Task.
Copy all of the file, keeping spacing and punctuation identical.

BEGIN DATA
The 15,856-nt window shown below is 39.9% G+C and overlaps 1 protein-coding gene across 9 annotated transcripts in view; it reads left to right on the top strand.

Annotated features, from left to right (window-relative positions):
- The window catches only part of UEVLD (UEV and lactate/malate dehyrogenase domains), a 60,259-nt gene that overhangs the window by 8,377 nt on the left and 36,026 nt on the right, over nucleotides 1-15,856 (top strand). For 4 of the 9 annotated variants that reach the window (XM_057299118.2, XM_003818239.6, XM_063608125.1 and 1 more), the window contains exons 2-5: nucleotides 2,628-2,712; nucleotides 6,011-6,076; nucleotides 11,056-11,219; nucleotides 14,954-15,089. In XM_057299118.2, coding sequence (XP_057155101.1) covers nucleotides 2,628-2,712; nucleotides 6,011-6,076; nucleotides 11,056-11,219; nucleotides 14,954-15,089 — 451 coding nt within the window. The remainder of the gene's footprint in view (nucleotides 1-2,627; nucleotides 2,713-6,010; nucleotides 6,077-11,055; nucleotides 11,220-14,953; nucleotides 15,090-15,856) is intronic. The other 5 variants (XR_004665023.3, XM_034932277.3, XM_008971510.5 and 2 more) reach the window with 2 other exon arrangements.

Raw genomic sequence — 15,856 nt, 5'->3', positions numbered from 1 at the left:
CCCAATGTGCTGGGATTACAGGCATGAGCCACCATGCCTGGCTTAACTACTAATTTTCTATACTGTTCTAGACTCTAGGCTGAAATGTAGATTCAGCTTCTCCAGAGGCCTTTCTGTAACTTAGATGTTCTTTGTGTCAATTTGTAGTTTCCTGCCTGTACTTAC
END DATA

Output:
The 15,856-nt window shown below is 39.9% G+C and overlaps 1 protein-coding gene across 9 annotated transcripts in view; it reads left to right on the top strand.

Annotated features, from left to right (window-relative positions):
- The window catches only part of UEVLD (UEV and lactate/malate dehyrogenase domains), a 60,259-nt gene that overhangs the window by 8,377 nt on the left and 36,026 nt on the right, over nucleotides 1-15,856 (top strand). For 4 of the 9 annotated variants that reach the window (XM_057299118.2, XM_003818239.6, XM_063608125.1 and 1 more), the window contains exons 2-5: nucleotides 2,628-2,712; nucleotides 6,011-6,076; nucleotides 11,056-11,219; nucleotides 14,954-15,089. In XM_057299118.2, coding sequence (XP_057155101.1) covers nucleotides 2,628-2,712; nucleotides 6,011-6,076; nucleotides 11,056-11,219; nucleotides 14,954-15,089 — 451 coding nt within the window. The remainder of the gene's footprint in view (nucleotides 1-2,627; nucleotides 2,713-6,010; nucleotides 6,077-11,055; nucleotides 11,220-14,953; nucleotides 15,090-15,856) is intronic. The other 5 variants (XR_004665023.3, XM_034932277.3, XM_008971510.5 and 2 more) reach the window with 2 other exon arrangements.

Raw genomic sequence — 15,856 nt, 5'->3', positions numbered from 1 at the left:
CCCAATGTGCTGGGATTACAGGCATGAGCCACCATGCCTGGCTTAACTACTAATTTTCTATACTGTTCTAGACTCTAGGCTGAAATGTAGATTCAGCTTCTCCAGAGGCCTTTCTGTAACTTAGATGTTCTTTGTGTCAATTTGTAGTTTCCTGCCTGTACTTAC